FIG. 3 shows a schematic cross section through a detail of the rotor of one embodiment of an electrical machine. FIG. 3 shows the region of a superconducting permanent magnet 9 that is embedded in a radially outer cavity of a rotor support 7. The remaining portion of the electrical machine may be configured, for example, similarly to the machine of FIG. 2. The permanent magnet 9 of FIG. 3 is also locally surrounded by an internal shielding element 13i, so that the permanent magnet 9, together with the internal shielding element 13i, forms a shielded magnetic element 16. This shielded magnetic element 16 may be produced as a prefabricated component and accordingly becomes embedded as a whole in the matching cavity of the rotor support 7. Yet further similar permanent magnets 9 may optionally be arranged as a group within a common shielding element 13i in the axial direction too (not shown). In the example of FIG. 3, the superconducting permanent magnet 9 is configured as a superconducting bulk element. For example, the superconducting permanent magnet may be a one-piece cuboid composed of YBCO or magnesium diboride. The material of the internal shielding element 13i may, in turn, include, for example, aluminum or copper as the main constituent. The thickness of the internal shielding element 13i is indicated by d13, for example. This thickness may be, for example, in the region of 2 mm. Good electromagnetic shielding of the alternating fields may be provided given a wall thickness of this kind. Due to the radially circumferential arrangement of the inner shielding element 13i, the permanent magnet 9 and the rotor support 7 are spaced apart at least by this thickness d17.

FIG. 4 shows a detail of a rotor according to a further exemplary embodiment. The region around a superconducting permanent magnet 9 that, together with an internal shielding element 13i, forms a shielded magnetic element 16 is shown in FIG. 4 too. However, in contrast to the example of FIG. 3, the superconducting permanent magnet 9 is not formed as a one-piece superconductor here, but rather, as a stack of individual superconducting strip conductors 10. These individual strip conductors may be connected to one another by a suitable adhesive or some other connector to form a solid stacked package.

The individual superconducting strip conductors are each formed by a layer system including a superconducting layer and optionally a plurality of further electrically conductive and or insulating layers on a strip-like support substrate. The superconductor layer is comparatively thin in comparison to this support substrate, so that the superconductor layer only forms a small constituent part of the total material of the strip conductor stack. Nevertheless, even with such a superconducting strip conductor stack, comparatively high magnetic flux densities may be achieved for forming an excitation field.

FIG. 5 shows a detail of a rotor according to a further exemplary embodiment. In addition to the elements shown in FIG. 4, a thermal insulation layer 17 that is arranged circumferentially around the superconducting permanent magnet 9 between the superconducting permanent magnet 9 and the internal shielding element 13i is also shown. The thickness d17 of this thermal insulation layer 17 may be, for example, between 0.2 mm and 1 mm. The material of this insulation layer may be given, for example, by an epoxy resin with a comparatively low thermal conductivity. Such a thermal insulation layer may provide that the heat released due to the electrical shielding in the element 13i is dissipated substantially through the rotor support 7 to the cooling system of the rotor and makes only a minor contribution to heating of the superconducting permanent magnet 9. The permanent magnet 9 and the associated inner shielding element 13i are spaced apart at least by the thickness d17 owing to the additional thermal insulation layer. The permanent magnet 9 and the associated inner shielding element 13i may be spaced apart substantially precisely by this thickness. In the example of FIG. 5, the permanent magnet 9 is once again shown as a stack of individual superconducting strip conductors. However, as an alternative, the permanent magnet may also again be a bulk element, similarly to the example of FIG. 3.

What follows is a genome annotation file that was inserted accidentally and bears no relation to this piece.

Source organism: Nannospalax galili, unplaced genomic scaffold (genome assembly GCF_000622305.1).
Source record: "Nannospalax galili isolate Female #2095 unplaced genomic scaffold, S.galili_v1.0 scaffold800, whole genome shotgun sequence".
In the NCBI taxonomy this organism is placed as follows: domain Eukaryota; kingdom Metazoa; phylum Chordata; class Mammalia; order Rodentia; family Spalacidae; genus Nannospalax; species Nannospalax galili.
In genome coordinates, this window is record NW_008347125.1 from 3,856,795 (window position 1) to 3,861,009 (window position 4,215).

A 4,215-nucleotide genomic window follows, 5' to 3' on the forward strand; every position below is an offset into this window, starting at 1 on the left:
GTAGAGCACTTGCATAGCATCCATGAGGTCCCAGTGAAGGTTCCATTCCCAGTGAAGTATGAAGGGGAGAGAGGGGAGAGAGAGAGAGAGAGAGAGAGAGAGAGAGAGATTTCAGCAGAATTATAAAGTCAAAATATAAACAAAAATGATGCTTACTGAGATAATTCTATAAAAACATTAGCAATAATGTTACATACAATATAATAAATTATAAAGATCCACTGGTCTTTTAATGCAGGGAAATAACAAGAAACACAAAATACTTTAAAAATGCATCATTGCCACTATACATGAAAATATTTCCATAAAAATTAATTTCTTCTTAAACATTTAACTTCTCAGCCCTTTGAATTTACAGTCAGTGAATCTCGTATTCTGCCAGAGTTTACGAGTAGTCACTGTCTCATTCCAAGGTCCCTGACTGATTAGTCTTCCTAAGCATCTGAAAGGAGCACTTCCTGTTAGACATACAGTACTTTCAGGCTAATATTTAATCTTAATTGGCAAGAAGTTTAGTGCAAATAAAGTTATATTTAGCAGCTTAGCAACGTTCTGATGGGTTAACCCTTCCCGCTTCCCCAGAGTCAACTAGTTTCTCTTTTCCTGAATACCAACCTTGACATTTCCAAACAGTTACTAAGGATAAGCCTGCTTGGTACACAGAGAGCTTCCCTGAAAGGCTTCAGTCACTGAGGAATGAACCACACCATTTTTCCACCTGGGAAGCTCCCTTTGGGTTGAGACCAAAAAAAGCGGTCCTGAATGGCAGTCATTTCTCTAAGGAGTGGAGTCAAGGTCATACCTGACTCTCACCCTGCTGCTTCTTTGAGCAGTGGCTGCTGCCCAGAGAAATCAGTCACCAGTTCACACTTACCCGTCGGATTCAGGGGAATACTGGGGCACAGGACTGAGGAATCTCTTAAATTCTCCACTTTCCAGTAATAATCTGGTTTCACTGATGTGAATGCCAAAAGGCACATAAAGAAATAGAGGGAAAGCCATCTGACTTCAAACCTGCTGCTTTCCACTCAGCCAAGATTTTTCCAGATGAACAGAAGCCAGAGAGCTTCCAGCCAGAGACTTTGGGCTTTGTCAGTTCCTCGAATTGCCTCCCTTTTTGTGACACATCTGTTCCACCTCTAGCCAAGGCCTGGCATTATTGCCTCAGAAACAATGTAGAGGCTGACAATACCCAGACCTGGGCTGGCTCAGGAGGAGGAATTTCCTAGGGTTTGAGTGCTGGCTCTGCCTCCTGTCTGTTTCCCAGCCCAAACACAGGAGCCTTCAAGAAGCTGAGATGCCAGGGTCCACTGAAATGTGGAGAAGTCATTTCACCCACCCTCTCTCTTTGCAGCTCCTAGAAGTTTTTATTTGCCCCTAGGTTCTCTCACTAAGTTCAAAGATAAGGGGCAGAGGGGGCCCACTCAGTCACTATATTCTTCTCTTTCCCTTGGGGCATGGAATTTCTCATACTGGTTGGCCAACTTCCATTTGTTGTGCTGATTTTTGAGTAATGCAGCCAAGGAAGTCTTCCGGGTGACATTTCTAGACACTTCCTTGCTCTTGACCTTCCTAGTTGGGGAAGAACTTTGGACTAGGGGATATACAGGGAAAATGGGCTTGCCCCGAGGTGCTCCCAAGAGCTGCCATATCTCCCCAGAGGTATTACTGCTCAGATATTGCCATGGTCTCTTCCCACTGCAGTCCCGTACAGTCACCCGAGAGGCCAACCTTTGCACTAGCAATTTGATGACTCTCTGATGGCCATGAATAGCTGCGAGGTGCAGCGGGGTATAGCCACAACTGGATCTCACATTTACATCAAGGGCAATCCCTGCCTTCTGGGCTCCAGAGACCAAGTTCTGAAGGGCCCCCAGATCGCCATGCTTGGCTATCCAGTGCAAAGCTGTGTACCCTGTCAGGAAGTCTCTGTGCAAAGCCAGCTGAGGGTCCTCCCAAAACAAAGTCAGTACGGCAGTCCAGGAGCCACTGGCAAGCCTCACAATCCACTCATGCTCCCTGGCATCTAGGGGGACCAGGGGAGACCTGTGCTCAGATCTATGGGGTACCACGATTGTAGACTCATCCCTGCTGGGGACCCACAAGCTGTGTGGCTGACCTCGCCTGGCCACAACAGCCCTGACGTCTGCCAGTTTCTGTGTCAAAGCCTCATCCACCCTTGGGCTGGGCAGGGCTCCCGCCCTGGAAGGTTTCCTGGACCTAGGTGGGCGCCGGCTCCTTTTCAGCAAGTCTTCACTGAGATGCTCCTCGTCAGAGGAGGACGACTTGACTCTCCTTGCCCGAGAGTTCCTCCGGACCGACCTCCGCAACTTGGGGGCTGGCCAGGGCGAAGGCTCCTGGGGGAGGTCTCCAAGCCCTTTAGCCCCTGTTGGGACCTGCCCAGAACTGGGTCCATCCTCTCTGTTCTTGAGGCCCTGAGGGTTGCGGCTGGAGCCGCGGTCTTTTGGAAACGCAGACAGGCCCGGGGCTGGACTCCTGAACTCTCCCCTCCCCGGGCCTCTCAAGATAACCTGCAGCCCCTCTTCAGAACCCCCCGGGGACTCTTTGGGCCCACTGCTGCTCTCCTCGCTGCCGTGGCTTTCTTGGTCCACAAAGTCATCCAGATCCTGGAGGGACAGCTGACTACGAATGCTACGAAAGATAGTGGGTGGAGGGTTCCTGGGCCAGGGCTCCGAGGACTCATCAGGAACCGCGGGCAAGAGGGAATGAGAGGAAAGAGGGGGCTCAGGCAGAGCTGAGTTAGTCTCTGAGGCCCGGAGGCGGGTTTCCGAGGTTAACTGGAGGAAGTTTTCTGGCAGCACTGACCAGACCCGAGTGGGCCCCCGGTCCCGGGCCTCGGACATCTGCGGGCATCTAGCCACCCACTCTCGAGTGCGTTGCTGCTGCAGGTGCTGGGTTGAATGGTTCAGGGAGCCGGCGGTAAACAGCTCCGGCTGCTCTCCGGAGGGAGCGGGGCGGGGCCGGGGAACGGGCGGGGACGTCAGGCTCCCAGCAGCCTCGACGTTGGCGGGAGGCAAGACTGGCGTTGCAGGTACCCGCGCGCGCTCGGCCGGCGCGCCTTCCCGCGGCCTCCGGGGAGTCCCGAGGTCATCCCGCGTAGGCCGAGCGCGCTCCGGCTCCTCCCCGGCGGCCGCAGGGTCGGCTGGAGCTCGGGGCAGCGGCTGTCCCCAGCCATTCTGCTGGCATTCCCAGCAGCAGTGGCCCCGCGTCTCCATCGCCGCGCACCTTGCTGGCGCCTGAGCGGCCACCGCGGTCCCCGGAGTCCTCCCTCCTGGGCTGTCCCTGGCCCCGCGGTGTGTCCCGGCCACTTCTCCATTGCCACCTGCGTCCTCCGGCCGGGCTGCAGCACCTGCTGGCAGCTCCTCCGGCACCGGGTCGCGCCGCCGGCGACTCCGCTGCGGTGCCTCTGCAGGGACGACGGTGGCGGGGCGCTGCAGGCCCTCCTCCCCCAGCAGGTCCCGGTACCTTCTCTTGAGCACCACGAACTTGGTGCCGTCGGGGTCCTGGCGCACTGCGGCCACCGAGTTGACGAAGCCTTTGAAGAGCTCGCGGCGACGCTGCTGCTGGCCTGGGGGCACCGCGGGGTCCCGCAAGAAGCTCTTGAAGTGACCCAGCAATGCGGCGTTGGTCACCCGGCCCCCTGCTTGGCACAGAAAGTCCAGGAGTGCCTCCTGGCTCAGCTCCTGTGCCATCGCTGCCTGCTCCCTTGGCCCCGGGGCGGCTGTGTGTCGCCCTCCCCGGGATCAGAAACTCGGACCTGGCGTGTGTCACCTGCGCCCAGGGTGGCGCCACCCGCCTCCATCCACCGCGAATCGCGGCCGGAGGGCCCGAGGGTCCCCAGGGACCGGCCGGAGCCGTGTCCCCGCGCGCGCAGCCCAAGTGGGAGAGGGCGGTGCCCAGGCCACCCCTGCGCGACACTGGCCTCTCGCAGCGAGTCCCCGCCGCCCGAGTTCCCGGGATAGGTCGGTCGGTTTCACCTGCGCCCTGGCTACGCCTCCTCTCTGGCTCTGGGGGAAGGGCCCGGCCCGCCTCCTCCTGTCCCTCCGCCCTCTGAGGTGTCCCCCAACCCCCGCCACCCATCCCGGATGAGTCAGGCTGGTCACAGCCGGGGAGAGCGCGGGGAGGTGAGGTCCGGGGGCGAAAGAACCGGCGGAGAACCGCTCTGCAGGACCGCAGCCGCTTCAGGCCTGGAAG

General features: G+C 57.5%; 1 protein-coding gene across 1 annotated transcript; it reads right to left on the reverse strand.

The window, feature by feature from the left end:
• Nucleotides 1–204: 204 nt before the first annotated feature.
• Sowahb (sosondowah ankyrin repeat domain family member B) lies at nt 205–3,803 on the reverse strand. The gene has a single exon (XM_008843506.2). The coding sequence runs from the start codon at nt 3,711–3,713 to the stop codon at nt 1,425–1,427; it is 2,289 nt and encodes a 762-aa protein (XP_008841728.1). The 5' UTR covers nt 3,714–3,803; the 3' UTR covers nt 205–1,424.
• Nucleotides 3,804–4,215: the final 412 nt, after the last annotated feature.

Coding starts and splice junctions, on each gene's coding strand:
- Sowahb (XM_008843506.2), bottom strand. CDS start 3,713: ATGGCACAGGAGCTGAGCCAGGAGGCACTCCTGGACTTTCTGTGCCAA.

FIG. 6 shows a detail of a rotor according to a further exemplary embodiment. Instead of the unitary and, for example, one-piece inner shielding element 13i shown in FIG. 4, the superconducting permanent magnet 9 is surrounded by a two-part inner shielding element 13i. The inner shielding element 13i is formed by a shielding vessel 21 and a shielding cover 23. Both elements are formed continuously from a highly electrically conductive material and with a thickness suitable for shielding, as explained further above. For example, the slight lateral overlap between the shielding cover and the shielding vessel provides adequate shielding of the surrounding alternating electromagnetic fields with this two-part design, so that electrical interaction with the internal superconducting permanent magnet 9 is effectively avoided. In the example of FIG. 6, the permanent magnet 9 is once again shown as a stack of individual superconducting strip conductors. However, as an alternative, the permanent magnet may also again be a bulk element, similarly to the example of FIG. 3.